La Serenissima

Etching of the Interior of the Basilica of San Marco, Venice, by Axel Herman Haig (LEO Design)

Sadly, this year's travel plans have been supplanted with overdue home projects, including the hanging and cataloging of my personal collection of paintings and other artwork.  So this summer, in lieu of an overseas getaway, I could only gaze wistfully at framed pictures as I hung them—many of them reminding me of my favorite travel destinations (and vacations gone by).  Let me share a few of them with you.  Alas, this shall be the extent of my romantic journeys for Summer 2020.  On the whole, I have little to complain of.  In the meantime, I'll enjoy a few more "little journeys,' gazing at my pictures of my favorite places.

There is no other place on Earth like Venice.  Remote, impractical, precarious—every human achievement in The Floating City is subject to the rising tides and capricious destruction of Mother Nature.  And, yet, people have lived in the Venetian Lagoon for thousands of years.  The traditional founding of Venice is marked by the consecration of its first church, San Giacomo, on 25 March 421 AD (The Feast of the Annunciation).  Today the city is a conglomeration of 118 islands—cobbled together, laced with canals, and connected by 400 bridges.  In the 13th Century, Venice was the most powerful city-state in the world—and dominated trade and warfare throughout the Mediterranean.

Construction on Saint Mark's Basilica began around 1063, over the remains of multiple earlier churches (which had burned down). Many of the rich artifacts within were plundered from Constantinople at a time when Venice ruled the world.  The basilica's most precious possession is the relics of the evangelist, Saint Mark.  Mosaics on the church's exterior tell the story of how, in 828 AD, the saint's relics were "smuggled" out of Alexandria, Egypt by merchants who hid the bones in a basket of pork.  Today, the saint lies entombed beneath the altar in a sarcophagus inscribed Corpus Divi Marci Evangelistae ("Body of Saint Mark the Evangelist").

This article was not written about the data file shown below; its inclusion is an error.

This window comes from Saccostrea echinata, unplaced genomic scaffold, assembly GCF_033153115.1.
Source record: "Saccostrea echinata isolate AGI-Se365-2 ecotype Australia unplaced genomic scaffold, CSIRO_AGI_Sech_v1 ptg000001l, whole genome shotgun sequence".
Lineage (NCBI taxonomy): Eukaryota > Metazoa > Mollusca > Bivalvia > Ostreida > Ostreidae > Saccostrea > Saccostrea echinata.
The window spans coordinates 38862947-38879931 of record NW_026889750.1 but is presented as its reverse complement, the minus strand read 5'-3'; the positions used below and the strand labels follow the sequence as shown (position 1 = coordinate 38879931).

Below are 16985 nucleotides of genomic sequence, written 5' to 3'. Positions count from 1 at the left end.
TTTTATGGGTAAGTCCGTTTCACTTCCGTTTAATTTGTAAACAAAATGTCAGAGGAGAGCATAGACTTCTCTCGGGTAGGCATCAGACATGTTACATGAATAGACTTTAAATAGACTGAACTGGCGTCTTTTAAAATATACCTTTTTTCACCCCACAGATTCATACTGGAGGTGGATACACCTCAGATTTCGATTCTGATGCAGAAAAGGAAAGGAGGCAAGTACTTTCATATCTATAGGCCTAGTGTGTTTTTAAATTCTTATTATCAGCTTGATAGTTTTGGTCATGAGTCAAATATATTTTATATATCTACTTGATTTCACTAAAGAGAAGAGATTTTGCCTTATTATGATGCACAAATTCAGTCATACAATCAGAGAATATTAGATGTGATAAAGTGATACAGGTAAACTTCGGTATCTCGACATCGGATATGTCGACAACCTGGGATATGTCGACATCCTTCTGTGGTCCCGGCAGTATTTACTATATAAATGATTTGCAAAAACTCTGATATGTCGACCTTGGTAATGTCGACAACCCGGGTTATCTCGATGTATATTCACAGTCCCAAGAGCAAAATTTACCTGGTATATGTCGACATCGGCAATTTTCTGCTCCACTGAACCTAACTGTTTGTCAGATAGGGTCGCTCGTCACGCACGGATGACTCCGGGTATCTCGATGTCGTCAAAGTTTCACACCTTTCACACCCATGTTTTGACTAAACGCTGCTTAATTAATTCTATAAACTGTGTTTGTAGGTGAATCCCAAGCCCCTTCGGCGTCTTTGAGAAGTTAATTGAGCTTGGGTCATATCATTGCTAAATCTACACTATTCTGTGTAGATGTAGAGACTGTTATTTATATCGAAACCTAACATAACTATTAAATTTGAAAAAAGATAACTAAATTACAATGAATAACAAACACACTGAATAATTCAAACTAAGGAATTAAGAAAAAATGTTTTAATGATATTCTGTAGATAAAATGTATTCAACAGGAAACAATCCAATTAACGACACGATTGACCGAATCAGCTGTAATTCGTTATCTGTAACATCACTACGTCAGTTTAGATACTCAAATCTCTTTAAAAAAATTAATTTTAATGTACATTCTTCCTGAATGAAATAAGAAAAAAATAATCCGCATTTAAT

The etching above was created in 1897 by the Swedish artist Axel Herman Haig.  He learned to draw and paint as a boy, but soon found himself working as a shipbuilder, first in Sweden, then in Glasgow, Scotland.  He switched careers, becoming a draughtsman for the Church of England (illustrating existing and proposed works).  Eventually he founded his own studio, executing artistic renderings for architects, builders, developers and other commercial interests.  He also travelled throughout Europe, etching castles, palaces, landscapes and churches, many of which were published and hung as decoration in Late Victorian homes.


Though our Greenwich Village store is now permanently closed, LEO Design is still alive and well!  Please visit our on-line store where we continue to sell Handsome Gifts (

We also can be found in Pittsburgh's historic "Strip District" at Mahla & Co. Antiques ( or in Canonsburg, Pennsylvania at The Antique Center of Strabane (

Or call to arrange to visit our Pittsburgh showroom (by private appointment only).  917-446-4248